A jubilant Baltimore headed into a weekend of rallies on Saturday after six police were criminally charged over the death of a black man that fueled national outrage over police conduct in black communities.


Several thousand people were expected to take part in a Saturday rally at Baltimore city hall, with marchers leaving from the Gilmor Homes housing projects where the victim, 25-year-old Freddie Gray, was arrested. Demonstrations were also expected in other cities around the United States,


Baltimore streets were calm on Saturday ahead of the march, with a large police and national guard presence near city hall.


Many in the largely black city erupted with joy on Friday after the officers were charged with crimes ranging from murder to assault and misconduct in Gray's death on April 19 from severe spinal injuries while in police custody.


But while the swift charges brought relief to the city of 620,000, residents said they needed to see justice served, not only in Baltimore but in other U.S. communities where minorities are disproportionately targeted by police.

Using social media hashtags #BlackLivesMatter and #BlackSpring, rallies in solidarity with Freddie Gray were planned on Saturday in more than 20 U.S. cities including Dallas, New York and Los Angeles.

The Baltimore charges served as counterpoint to other police killings of unarmed black men over the past year in cities including Ferguson, Missouri, and New York, where authorities cleared the officers involved.


Baltimore has largely followed the 10 p.m. curfew put in place after unrest following Gray's funeral during which dozens of buildings and vehicles were burned, 20 police officers injured and more than 200 people arrested.

As part of investigations, the federal government is offering up to a $10,000 reward for information leading to the arrest and conviction of anyone responsible for fires that it said were intentionally set.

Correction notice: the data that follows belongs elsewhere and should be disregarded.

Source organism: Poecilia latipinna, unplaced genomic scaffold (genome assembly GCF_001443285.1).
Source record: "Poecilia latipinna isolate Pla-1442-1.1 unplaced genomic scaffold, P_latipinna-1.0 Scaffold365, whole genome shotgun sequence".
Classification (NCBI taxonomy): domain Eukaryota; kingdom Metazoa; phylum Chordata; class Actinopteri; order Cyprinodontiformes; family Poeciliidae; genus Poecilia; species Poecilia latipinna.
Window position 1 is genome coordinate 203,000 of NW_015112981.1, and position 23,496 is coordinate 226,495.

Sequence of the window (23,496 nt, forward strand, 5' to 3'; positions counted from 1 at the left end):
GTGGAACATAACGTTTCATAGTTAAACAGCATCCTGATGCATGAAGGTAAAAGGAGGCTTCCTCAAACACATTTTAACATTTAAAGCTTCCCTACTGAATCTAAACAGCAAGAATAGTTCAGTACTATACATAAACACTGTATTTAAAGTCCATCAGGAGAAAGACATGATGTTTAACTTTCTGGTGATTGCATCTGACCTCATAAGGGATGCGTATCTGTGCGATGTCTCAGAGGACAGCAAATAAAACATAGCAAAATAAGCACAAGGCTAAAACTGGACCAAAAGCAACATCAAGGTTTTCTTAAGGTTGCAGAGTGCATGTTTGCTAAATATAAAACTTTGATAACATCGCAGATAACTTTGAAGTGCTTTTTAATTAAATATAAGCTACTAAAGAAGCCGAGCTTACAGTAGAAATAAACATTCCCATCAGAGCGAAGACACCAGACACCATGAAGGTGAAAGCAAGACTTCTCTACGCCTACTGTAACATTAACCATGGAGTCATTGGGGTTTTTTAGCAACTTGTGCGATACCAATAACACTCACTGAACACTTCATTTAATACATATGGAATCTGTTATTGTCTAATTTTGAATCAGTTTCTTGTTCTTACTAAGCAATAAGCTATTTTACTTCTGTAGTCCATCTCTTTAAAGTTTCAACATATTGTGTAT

The worst of the blazes destroyed a center for elderly people and a two pharmacy chain stores. The Bureau of Alcohol, Tobacco, Firearms and Explosives has set up a telephone number and a web site to upload video footage of any suspected arson, and assured anonymity for anyone providing information.

U.S. Representative Elijah Cummings, who represents the area where Gray died and has worked to calm Baltimore's streets the past four nights, welcomed the filing of charges in Gray's death.

"It feels good, it's a relief," he said. "They have to let it play out. It will take time. But so often there are no charges and the process never begins."

Baltimore prosecutor Marilyn Mosby said on Friday the Maryland state medical examiner had ruled Gray's death a homicide.

She said Gray was unlawfully arrested and the six officers had repeatedly ignored his pleas for medical help while he was handcuffed, shackled and lying face down in the back of a police van.

Caesar R. Goodson Jr., a black officer who drove the police van, was charged with second-degree murder, which carries a maximum penalty of 30 years in prison. He and three others also face a charge of involuntary manslaughter and all must further answer to other lesser charges.

All six officers - three black and three white, five men and one woman - posted bond on Friday and were released from custody. Their union denounced the charges as an "apparent rush to judgment."